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Basel reforms 15 years late, says BoE's Tucker

Friday 1 October 2010 - by Andrew Hickley

The Bank of England deputy governor Paul Tucker says some of the Basel III reforms are 15 years late and should have been discussed a long time before the financial crisis.

Speaking at the Eurofi financial forum this week, Tucker said the next step in regulation is for a liquidity accord from Basel.

He said: "This is a quarter of a century late, as it was discussed firstly in the mid 1980s. There remains a great deal of work to be done on that front, but no-one should underestimate its importance.

"The debate about putting more through central counterparties frankly also could've taken place 15 years ago, and it's a crying shame that it didn't."

Tucker did however praise the pace of reforms that are now coming out of Brussels, saying that Basel III has given Europe a firm structure for carrying on major regulatory reform.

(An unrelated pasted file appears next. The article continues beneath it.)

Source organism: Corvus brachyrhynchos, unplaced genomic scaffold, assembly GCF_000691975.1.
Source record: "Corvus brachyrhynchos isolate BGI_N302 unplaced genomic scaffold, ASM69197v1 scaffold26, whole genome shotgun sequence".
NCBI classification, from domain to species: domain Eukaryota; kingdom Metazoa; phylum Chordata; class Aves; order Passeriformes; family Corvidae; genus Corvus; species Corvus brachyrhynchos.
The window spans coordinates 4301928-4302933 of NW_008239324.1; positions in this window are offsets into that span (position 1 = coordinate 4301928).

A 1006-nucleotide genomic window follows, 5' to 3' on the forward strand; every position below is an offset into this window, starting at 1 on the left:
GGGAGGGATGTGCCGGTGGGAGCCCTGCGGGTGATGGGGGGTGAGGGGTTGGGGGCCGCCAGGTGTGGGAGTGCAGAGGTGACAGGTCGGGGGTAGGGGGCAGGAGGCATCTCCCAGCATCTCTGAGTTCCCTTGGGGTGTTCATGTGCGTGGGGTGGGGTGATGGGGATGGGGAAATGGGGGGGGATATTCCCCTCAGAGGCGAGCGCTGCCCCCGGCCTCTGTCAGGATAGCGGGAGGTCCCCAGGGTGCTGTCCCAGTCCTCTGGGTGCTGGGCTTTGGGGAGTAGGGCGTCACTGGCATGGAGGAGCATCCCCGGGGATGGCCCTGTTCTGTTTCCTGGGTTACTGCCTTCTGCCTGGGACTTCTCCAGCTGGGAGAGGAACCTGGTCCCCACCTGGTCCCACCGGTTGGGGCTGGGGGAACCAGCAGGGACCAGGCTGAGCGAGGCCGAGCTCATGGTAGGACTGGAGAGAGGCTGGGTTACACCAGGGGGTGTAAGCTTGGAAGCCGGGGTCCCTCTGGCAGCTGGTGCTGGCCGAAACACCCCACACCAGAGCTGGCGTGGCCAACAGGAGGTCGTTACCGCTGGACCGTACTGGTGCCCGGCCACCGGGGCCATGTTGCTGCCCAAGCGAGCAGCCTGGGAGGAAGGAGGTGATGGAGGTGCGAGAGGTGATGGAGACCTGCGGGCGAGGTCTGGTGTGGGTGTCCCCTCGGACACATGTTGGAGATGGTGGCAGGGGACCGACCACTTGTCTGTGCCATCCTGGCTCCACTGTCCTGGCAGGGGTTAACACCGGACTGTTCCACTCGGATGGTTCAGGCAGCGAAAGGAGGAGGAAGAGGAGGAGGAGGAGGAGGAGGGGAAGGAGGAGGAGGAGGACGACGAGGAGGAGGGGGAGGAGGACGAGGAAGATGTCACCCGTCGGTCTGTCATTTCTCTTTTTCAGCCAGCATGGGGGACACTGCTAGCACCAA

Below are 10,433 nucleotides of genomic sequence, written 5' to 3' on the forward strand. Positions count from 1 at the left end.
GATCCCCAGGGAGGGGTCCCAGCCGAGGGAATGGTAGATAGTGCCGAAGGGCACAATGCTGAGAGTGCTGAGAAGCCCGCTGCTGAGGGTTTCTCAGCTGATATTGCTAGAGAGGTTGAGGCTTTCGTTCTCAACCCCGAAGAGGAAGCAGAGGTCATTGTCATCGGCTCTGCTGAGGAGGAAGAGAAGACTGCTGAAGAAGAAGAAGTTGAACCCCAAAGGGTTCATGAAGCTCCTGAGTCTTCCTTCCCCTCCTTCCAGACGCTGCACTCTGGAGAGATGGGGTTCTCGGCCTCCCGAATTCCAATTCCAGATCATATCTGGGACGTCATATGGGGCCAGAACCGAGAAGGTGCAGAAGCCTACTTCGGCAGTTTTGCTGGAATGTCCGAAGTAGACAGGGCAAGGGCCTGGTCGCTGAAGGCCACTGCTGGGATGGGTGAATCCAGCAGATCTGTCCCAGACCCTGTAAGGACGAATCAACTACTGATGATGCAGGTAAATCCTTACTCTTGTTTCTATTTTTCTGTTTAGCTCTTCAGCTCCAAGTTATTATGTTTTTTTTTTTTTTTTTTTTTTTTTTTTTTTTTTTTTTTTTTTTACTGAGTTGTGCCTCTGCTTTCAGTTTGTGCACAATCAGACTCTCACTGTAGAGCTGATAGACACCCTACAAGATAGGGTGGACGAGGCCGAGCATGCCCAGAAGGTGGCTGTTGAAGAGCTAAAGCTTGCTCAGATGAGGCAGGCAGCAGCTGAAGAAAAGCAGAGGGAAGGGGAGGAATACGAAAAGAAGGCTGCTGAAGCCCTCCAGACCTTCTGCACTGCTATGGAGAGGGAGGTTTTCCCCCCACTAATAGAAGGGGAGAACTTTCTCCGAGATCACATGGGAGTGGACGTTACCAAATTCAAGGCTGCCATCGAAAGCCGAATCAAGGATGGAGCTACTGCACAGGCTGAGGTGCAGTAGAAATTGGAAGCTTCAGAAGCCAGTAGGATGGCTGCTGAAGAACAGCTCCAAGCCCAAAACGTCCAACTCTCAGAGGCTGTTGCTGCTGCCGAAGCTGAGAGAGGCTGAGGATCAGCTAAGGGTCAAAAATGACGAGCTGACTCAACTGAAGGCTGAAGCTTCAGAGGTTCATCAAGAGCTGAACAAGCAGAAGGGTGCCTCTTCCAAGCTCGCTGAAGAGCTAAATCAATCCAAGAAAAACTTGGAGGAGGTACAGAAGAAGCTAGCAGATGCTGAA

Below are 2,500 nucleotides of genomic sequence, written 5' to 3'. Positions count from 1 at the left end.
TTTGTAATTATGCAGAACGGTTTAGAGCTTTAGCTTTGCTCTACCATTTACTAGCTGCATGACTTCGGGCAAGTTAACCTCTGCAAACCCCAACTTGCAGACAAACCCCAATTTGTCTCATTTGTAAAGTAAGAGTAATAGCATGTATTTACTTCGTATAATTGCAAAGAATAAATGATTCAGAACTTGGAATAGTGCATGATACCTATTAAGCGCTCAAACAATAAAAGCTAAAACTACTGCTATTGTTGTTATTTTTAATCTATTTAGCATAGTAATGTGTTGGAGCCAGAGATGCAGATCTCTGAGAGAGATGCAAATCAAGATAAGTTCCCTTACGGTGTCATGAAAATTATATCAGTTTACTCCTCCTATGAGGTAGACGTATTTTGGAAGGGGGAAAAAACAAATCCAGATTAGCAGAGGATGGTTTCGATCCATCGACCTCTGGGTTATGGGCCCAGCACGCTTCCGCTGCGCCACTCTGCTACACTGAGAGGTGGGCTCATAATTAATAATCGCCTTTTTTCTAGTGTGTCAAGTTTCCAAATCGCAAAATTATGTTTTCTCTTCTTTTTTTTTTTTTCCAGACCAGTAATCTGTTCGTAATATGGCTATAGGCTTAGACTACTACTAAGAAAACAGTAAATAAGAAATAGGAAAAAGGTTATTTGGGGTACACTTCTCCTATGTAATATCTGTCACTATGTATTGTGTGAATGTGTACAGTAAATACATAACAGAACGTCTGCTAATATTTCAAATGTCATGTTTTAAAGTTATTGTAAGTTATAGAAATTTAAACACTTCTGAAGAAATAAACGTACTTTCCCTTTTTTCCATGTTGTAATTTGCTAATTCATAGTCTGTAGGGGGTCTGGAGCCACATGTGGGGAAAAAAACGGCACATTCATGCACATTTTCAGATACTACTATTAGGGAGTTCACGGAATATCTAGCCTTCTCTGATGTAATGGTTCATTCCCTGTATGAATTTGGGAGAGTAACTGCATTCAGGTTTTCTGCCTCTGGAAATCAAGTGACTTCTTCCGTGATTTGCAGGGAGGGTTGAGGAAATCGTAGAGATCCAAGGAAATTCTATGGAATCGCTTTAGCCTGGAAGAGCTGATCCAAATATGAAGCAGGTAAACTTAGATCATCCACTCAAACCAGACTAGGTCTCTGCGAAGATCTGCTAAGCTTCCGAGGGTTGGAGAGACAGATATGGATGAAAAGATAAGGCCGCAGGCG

"We're now in a period of transformation, there is no doubt of that. If there was any doubt in the market 18 months or so ago, I don't think there is any now. The energy behind reform hasn't flagged, and remains intact as we confront the enormous challenges of exiting this dreadful crisis.

"We've got our first platform for these reforms, which is the Basel accord. The UK would've liked it to be more rigorous, but we most certainly think it is an accord worth having. It is a significant stiffening of the regime that has prevailed more than perhaps more than commentators have immediately appreciated."

He also said that it is "intolerable to capitalism" to have institutions that are deemed too big to fail.

Tucker said that the financial stability board has prepared a provision to recommend to G20 leaders for their November meeting, in an attempt to conquer the dilemma.

"This wasn't a crisis that revolved in every single final degree around institutions that were too big to fail, but my goodness they were at the heart of it. It is intolerable for our societies and it is intolerable for capitalism for us to have institutions that are too big to fail."

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